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Synchronization of circadian Per2 rhythms and HSF1-BMAL1:CLOCK interaction in mouse fibroblasts after short-term heat shock pulse. PLoS One 2011;6(9):e24521

Date

09/15/2011

Pubmed ID

21915348

Pubmed Central ID

PMC3168500

DOI

10.1371/journal.pone.0024521

Scopus ID

2-s2.0-80052527071   59 Citations

Abstract

Circadian rhythms are the general physiological processes of adaptation to daily environmental changes, such as the temperature cycle. A change in temperature is a resetting cue for mammalian circadian oscillators, which are possibly regulated by the heat shock (HS) pathway. The HS response (HSR) is a universal process that provides protection against stressful conditions, which promote protein-denaturation. Heat shock factor 1 (HSF1) is essential for HSR. In the study presented here, we investigated whether a short-term HS pulse can reset circadian rhythms. Circadian Per2 rhythm and HSF1-mediated gene expression were monitored by a real-time bioluminescence assay for mPer2 promoter-driven luciferase and HS element (HSE; HSF1-binding site)-driven luciferase activity, respectively. By an optimal duration HS pulse (43°C for approximately 30 minutes), circadian Per2 rhythm was observed in the whole mouse fibroblast culture, probably indicating the synchronization of the phases of each cell. This rhythm was preceded by an acute elevation in mPer2 and HSF1-mediated gene expression. Mutations in the two predicted HSE sites adjacent (one of them proximally) to the E-box in the mPer2 promoter dramatically abolished circadian mPer2 rhythm. Circadian Per2 gene/protein expression was not observed in HSF1-deficient cells. These findings demonstrate that HSF1 is essential to the synchronization of circadian rhythms by the HS pulse. Importantly, the interaction between HSF1 and BMAL1:CLOCK heterodimer, a central circadian transcription factor, was observed after the HS pulse. These findings reveal that even a short-term HS pulse can reset circadian rhythms and cause the HSF1-BMAL1:CLOCK interaction, suggesting the pivotal role of crosstalk between the mammalian circadian and HSR systems.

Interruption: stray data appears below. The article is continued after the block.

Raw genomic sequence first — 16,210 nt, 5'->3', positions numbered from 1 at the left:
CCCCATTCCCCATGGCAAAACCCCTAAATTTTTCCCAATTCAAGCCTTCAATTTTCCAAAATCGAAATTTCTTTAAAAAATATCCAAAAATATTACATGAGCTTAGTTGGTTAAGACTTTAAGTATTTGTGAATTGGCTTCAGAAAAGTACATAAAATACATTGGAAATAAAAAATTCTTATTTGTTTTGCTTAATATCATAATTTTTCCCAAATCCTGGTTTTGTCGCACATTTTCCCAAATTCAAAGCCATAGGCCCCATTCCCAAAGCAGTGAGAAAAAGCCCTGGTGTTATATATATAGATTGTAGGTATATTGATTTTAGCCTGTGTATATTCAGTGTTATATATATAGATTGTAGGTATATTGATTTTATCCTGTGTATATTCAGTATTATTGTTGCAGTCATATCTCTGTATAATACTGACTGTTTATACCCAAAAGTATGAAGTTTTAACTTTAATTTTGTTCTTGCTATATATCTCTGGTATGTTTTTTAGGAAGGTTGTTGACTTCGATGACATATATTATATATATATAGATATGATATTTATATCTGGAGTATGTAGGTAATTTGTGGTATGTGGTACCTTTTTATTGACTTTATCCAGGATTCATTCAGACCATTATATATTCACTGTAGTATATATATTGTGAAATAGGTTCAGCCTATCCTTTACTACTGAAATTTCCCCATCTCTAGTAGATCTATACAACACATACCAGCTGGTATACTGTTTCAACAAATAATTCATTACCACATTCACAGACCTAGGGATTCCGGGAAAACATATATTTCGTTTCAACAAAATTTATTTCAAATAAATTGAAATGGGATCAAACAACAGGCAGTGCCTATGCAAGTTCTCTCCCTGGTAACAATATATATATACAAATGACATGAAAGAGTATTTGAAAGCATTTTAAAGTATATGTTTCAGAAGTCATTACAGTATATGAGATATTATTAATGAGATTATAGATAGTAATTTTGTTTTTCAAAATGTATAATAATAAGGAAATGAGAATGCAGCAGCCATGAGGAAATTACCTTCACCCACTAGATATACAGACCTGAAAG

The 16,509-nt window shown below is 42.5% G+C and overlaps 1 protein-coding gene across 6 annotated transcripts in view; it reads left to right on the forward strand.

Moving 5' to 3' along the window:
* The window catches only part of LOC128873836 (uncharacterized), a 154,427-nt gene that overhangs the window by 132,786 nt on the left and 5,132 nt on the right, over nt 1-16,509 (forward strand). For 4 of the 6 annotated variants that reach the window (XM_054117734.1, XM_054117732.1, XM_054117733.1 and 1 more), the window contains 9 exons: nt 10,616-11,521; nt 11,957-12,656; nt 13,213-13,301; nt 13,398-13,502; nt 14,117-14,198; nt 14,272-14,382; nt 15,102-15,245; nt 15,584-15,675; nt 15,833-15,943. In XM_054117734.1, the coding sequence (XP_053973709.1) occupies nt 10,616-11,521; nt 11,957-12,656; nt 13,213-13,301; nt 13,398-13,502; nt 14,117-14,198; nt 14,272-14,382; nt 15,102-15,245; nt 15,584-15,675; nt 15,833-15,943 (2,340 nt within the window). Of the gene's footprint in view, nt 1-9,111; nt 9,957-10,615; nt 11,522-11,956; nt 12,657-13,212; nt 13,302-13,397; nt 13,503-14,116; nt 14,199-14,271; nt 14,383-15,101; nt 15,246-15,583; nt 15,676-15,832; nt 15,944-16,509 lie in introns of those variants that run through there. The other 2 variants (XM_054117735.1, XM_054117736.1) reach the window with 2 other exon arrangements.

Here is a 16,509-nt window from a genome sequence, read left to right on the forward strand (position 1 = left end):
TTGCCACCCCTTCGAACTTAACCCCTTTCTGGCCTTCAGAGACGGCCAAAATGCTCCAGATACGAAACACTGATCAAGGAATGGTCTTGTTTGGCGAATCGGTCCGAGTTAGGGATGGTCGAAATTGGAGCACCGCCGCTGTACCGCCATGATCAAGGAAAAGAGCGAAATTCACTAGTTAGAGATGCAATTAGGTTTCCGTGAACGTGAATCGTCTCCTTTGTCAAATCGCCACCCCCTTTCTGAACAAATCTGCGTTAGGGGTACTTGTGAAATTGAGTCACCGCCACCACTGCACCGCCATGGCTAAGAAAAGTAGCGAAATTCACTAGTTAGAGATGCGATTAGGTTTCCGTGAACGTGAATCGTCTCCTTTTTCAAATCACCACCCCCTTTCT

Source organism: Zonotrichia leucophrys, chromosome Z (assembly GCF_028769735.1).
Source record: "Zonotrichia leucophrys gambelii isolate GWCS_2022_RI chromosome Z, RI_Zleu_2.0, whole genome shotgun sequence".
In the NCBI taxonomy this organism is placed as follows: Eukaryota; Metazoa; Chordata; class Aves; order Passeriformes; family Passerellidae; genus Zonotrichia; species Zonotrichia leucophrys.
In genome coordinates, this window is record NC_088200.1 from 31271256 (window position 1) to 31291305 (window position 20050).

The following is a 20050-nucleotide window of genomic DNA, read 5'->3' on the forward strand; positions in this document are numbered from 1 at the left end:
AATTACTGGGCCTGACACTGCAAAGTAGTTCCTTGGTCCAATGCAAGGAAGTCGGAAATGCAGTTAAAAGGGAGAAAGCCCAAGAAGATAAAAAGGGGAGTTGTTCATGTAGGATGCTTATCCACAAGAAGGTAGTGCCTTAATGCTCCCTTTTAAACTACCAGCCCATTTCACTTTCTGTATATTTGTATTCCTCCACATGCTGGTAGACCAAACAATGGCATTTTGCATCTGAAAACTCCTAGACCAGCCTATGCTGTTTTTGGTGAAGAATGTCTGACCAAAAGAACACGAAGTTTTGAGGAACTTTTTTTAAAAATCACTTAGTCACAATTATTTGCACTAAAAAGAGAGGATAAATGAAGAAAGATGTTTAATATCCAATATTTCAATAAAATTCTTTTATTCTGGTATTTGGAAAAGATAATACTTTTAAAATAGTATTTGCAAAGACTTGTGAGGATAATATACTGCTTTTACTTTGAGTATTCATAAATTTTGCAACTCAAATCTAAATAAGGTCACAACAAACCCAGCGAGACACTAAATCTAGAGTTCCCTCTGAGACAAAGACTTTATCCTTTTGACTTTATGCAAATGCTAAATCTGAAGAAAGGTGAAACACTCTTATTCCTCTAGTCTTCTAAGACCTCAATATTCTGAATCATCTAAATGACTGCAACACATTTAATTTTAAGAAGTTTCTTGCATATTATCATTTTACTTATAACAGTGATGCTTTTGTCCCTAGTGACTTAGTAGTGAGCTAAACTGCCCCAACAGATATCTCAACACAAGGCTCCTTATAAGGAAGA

Author List

Tamaru T, Hattori M, Honda K, Benjamin I, Ozawa T, Takamatsu K

Author

Ivor J. Benjamin MD Center Director, Professor in the Medicine department at Medical College of Wisconsin




MESH terms used to index this publication - Major topics in bold

ARNTL Transcription Factors
Animals
Blotting, Western
CLOCK Proteins
Cells, Cultured
DNA-Binding Proteins
Fibroblasts
Heat Shock Transcription Factors
Heat-Shock Response
Mice
NIH 3T3 Cells
Period Circadian Proteins
Protein Binding
Temperature
Transcription Factors
jenkins-FCD Prod-482 91ad8a360b6da540234915ea01ff80e38bfdb40a